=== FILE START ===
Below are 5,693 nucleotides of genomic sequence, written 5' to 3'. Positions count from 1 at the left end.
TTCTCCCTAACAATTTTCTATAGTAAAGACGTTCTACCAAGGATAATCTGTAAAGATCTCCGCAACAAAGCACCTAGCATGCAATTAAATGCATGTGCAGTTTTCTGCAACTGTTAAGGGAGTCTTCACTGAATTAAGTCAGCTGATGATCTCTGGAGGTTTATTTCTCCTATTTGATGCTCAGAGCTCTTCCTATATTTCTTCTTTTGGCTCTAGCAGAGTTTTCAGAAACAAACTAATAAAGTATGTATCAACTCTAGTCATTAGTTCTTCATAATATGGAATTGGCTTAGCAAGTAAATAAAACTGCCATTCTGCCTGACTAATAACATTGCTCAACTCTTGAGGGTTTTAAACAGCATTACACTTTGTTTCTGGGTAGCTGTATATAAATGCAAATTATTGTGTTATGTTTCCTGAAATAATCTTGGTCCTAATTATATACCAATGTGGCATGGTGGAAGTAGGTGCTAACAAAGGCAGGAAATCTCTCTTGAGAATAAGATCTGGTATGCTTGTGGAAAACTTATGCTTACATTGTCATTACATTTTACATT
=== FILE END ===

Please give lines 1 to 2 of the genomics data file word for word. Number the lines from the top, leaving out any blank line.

Below are 5,693 nucleotides of genomic sequence, written 5' to 3'. Positions count from 1 at the left end.
TTCTCCCTAACAATTTTCTATAGTAAAGACGTTCTACCAAGGATAATCTGTAAAGATCTCCGCAACAAAGCACCTAGCATGCAATTAAATGCATGTGCAGTTTTCTGCAACTGTTAAGGGAGTCTTCACTGAATTAAGTCAGCTGATGATCTCTGGAGGTTTATTTCTCCTATTTGATGCTCAGAGCTCTTCCTATATTTCTTCTTTTGGCTCTAGCAGAGTTTTCAGAAACAAACTAATAAAGTATGTATCAACTCTAGTCATTAGTTCTTCATAATATGGAATTGGCTTAGCAAGTAAATAAAACTGCCATTCTGCCTGACTAATAACATTGCTCAACTCTTGAGGGTTTTAAACAGCATTACACTTTGTTTCTGGGTAGCTGTATATAAATGCAAATTATTGTGTTATGTTTCCTGAAATAATCTTGGTCCTAATTATATACCAATGTGGCATGGTGGAAGTAGGTGCTAACAAAGGCAGGAAATCTCTCTTGAGAATAAGATCTGGTATGCTTGTGGAAAACTTATGCTTACATTGTCATTACATTTTACATT